Voorhoeve index

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In mathematics, the Voorhoeve index is a non-negative real number associated with certain functions on the complex numbers, named after Marc Voorhoeve. It may be used to extend Rolle's theorem from real functions to complex functions, taking the role that for real functions is played by the number of zeros of the function in an interval.


The Voorhoeve index of a complex-valued function f that is analytic in a complex neighbourhood of the real interval  = [ab] is given by

(Different authors use different normalization factors.)

Rolle's theorem[edit]

Rolle's theorem states that if f is a continuously differentiable real-valued function on the real line, and f(a) = f(b) = 0, where a < b, then its derivative f ' must have a zero strictly between a and b. Or, more generally, if denotes the number of zeros of the continuously differentiable function f on the interval , then (f ') + 1.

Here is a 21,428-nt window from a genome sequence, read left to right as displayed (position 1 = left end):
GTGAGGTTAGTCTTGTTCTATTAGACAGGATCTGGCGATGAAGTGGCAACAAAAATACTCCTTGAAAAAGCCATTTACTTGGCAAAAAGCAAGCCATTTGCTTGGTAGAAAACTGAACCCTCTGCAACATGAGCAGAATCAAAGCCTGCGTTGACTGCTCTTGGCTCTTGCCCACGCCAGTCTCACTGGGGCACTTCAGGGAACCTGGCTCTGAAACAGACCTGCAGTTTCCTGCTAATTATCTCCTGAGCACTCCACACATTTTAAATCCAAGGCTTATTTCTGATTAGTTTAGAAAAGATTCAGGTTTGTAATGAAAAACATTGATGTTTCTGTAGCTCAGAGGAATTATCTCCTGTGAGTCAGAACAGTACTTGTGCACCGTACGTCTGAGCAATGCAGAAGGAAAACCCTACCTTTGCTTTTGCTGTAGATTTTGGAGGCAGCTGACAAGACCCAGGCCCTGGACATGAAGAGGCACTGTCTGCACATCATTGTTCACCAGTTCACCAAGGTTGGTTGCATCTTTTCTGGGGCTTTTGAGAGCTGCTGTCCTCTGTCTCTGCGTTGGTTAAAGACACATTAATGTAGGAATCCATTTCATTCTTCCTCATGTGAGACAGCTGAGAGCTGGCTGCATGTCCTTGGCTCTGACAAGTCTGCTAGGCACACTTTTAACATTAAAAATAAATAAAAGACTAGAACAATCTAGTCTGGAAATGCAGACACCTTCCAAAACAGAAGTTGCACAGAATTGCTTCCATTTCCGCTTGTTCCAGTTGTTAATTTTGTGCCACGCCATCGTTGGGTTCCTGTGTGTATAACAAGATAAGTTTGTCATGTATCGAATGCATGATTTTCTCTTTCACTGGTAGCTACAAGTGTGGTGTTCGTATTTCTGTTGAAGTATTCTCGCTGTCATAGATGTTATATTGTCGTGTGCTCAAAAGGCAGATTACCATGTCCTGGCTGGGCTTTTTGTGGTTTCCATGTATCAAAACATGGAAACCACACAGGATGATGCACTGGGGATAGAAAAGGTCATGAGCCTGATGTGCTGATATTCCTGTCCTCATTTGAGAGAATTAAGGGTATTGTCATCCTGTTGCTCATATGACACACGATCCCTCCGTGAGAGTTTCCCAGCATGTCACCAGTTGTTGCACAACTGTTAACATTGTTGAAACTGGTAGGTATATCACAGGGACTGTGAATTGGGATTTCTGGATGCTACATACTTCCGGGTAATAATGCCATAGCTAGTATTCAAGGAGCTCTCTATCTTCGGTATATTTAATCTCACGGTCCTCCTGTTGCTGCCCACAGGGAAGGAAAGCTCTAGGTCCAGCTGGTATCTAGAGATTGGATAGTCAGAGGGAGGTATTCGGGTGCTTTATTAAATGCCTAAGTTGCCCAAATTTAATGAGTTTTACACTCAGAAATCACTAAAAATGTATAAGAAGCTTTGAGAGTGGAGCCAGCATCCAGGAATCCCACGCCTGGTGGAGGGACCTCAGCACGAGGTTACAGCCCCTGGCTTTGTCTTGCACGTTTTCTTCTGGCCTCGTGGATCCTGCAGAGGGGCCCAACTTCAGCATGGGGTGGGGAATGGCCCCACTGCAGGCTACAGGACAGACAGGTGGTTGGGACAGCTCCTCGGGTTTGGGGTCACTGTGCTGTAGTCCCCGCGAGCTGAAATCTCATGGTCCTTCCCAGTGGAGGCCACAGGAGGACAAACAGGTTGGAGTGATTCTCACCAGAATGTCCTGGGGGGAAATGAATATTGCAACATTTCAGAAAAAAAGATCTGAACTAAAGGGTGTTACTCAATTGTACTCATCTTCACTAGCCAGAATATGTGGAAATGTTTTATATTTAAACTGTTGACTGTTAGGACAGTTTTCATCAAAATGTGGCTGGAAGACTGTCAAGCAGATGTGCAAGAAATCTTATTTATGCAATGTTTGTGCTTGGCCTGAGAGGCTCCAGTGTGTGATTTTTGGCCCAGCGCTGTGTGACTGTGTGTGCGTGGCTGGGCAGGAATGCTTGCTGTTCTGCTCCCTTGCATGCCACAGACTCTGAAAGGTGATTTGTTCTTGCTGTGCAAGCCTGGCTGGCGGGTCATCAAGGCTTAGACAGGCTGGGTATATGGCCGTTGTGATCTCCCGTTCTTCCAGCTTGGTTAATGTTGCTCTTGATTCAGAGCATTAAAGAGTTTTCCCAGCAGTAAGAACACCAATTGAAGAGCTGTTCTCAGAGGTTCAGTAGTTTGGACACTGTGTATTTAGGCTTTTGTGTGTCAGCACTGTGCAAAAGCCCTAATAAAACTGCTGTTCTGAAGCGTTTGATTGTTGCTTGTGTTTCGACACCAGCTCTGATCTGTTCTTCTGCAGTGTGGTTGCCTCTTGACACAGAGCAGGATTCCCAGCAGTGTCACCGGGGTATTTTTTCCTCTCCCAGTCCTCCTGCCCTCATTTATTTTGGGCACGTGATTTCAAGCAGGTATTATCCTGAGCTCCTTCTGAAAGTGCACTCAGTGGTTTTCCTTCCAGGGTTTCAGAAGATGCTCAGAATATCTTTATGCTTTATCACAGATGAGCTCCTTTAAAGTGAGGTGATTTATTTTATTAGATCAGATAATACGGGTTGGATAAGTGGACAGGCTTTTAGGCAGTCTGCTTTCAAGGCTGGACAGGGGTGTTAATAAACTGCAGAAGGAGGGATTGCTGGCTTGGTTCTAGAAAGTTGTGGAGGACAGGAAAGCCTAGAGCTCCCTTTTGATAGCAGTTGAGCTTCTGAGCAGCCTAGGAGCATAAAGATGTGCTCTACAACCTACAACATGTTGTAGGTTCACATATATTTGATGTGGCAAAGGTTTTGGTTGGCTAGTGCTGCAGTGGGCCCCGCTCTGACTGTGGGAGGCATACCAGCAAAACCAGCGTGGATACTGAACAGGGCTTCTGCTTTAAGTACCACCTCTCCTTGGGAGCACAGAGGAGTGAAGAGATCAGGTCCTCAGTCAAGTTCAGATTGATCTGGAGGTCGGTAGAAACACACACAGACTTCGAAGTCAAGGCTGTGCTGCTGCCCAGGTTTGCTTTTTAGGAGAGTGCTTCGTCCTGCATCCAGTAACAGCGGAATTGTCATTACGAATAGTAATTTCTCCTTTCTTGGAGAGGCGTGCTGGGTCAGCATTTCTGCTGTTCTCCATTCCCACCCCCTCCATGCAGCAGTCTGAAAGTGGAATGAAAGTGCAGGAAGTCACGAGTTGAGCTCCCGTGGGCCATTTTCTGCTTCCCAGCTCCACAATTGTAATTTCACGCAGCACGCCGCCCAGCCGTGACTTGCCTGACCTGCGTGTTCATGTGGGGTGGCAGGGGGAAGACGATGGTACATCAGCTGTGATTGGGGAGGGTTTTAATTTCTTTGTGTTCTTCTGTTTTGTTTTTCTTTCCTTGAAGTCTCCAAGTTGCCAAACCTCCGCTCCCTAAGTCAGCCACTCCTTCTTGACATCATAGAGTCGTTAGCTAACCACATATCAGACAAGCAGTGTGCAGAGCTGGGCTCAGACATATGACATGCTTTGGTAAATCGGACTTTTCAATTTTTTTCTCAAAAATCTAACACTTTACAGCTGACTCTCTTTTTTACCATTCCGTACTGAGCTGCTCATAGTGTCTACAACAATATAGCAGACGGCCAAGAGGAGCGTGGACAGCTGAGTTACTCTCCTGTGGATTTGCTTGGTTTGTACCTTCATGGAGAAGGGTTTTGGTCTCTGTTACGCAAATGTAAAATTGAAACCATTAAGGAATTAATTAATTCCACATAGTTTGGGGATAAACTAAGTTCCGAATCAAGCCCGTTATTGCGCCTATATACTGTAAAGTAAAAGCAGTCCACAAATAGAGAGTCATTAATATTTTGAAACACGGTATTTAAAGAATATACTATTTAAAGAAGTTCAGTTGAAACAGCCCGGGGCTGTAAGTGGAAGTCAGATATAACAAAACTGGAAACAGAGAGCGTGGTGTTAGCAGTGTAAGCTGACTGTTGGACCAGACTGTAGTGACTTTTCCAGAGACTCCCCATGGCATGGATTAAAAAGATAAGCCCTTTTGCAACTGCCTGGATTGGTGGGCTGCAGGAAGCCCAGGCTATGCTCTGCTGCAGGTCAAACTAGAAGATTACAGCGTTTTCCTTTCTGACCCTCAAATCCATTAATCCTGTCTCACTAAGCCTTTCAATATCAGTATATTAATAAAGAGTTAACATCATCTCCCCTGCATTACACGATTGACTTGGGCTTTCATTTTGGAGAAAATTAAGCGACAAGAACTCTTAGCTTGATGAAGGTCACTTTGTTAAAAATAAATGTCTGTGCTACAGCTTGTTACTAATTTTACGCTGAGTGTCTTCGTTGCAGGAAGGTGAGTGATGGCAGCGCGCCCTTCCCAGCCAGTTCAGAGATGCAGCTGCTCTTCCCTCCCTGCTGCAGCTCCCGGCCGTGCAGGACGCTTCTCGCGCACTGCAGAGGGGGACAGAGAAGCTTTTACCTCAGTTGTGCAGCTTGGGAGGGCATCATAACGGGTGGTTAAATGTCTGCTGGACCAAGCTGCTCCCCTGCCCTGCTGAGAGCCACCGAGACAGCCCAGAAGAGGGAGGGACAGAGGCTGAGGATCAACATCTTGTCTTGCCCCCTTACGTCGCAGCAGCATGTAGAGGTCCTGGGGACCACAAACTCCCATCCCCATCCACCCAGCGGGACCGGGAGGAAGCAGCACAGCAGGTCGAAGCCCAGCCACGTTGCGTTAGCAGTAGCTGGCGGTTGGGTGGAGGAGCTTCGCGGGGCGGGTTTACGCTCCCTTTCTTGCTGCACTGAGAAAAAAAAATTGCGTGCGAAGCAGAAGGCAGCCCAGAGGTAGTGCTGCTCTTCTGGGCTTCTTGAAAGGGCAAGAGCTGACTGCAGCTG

Now one has the analogue of Rolle's theorem:

This leads to bounds on the number of zeros of an analytic function in a complex region.


  • Voorhoeve, Marc (1976), "On the oscillation of exponential polynomials", Math.Z., 151: 277–294 
  • Khovanskii, A.; Yakovenko, S. (1996), "Generalized Rolle theorem in and ", J. Dyn. Control Syst., 2: 103–123